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The FCC’s cable box proposal looks different to cable and tech companies

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Will they ever speak the same language?

Photo by Chip Somodevilla/Getty Images

Yesterday FCC Chairman Tom Wheeler shared a proposal that would make the cable set-top box world look a whole lot more like the mobile phone market. The idea is to give consumers more choice around the hardware they use when they sign up for TV service. The rules, he wrote in Re/code, would "create a framework for providing device manufacturers, software developers and others the information they need to introduce innovative new technologies, while at the same time maintaining strong security, copyright and consumer protections."

So is this good news or bad news? It depends. Silicon Valley players and cable operators are lining up their talking points and the Washington lobbies are getting together a game plan to convince you of either case.

Cable companies say rules would be unnecessary

For the most part, we already know the points each side will make. Cable companies say these rules would be completely unnecessary; they already build out apps for third-party products, including for Rokus and Xbox Ones, so there’s no need for them to directly open up a pipeline to their raw cable data. Third-party companies, however, say those apps aren’t great and stifle them from really competing in the cable TV world. You can read more on those points here.

We’ve reached out to some of the biggest stakeholders in this fight to ask their thoughts on the proposal. Predictably, the statements so far stick to established party lines.

Naturally, the cable companies have been the most vocal. They’re continuing to condemn the FCC’s proposal. AT&T, Time Warner Cable, and a coalition of multiple cable operators and media companies known as the Future of TV Coalition, spoke out. Their statements don’t exactly hide their industry’s disdain for regulation.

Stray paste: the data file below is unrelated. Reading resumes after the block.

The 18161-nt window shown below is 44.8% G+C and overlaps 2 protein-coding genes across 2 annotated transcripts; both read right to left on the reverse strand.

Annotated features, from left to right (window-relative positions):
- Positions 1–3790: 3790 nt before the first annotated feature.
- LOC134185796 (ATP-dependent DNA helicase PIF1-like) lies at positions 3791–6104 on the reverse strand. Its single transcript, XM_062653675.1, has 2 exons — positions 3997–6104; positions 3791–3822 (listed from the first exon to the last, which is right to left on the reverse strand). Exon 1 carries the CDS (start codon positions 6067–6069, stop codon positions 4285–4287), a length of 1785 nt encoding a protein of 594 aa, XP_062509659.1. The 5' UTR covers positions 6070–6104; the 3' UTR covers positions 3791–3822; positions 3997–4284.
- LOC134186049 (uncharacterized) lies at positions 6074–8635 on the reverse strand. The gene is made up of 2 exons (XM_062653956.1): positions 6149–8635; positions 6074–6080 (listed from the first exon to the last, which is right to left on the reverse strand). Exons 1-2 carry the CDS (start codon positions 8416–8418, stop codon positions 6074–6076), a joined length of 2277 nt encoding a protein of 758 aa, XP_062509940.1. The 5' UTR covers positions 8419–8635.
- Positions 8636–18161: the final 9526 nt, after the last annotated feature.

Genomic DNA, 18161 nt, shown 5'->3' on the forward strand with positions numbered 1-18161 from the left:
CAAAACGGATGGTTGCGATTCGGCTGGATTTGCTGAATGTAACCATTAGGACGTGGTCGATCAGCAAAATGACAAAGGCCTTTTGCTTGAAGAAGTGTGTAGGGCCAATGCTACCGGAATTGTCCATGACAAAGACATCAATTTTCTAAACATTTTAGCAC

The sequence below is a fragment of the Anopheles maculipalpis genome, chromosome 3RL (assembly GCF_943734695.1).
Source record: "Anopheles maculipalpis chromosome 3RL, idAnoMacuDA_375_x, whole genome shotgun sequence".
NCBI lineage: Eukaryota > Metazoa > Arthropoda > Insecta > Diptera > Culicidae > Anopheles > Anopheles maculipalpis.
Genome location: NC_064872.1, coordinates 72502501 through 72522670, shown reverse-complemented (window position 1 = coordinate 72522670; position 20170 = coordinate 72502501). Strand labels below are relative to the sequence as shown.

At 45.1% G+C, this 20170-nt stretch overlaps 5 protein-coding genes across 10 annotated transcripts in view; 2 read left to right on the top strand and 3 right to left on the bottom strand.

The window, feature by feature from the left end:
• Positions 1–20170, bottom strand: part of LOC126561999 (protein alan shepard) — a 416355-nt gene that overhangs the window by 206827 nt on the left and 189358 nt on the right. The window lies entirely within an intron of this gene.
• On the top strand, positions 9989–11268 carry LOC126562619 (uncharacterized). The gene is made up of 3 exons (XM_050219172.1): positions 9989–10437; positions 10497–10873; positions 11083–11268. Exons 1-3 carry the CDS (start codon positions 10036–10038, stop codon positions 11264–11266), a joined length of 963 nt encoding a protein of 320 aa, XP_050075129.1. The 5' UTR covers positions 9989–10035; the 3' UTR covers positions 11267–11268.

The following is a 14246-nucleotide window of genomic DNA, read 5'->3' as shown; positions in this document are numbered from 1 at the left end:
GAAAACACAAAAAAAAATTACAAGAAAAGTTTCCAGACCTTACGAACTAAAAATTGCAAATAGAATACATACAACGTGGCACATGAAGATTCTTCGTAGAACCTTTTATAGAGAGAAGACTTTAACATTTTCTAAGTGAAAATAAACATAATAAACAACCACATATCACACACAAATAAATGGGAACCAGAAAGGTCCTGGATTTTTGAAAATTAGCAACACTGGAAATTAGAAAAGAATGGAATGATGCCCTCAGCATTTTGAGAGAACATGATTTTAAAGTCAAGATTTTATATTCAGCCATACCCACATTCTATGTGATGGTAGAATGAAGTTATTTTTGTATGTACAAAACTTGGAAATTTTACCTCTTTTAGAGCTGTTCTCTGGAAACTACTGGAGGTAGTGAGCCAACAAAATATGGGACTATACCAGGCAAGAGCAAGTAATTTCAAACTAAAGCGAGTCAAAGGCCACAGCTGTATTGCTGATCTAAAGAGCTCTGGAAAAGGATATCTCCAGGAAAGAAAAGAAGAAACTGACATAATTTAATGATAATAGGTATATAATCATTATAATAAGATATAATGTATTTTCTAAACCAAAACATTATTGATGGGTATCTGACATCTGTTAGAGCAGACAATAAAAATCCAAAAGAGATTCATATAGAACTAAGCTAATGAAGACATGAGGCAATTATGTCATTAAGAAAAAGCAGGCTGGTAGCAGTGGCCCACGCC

AT&T, for example, called the proposal "another disappointing example of an FCC that thinks it’s smarter than a highly competitive market" that will "discourage the very investment it claims to want."

Meanwhile, Time Warner CEO Robert Marcus said during the company’s earnings call today that this move represents "an attempt to create regulation that is really unnecessary, given the advances that have been made driven by marketplace forces."

Those advances he’s referring to are the industry’s apps, which it believes are the answer the FCC is looking to find with possible rules.

apps are the answer the FCC is looking to find

"Consumers can already access pay-TV programming right alongside streaming content on an ever-expanding universe of consumer-owned devices, from smart TVs, game consoles and streaming devices to laptops, tablets, and smartphones," the Future of TV Coalition said in a prepared statement. "This app-driven innovation is already happening — and it doesn’t require a government mandate that would increase consumer costs, strip viewers of privacy protections, and let third party device makers ignore the terms of carriage agreements between programmers and distributors."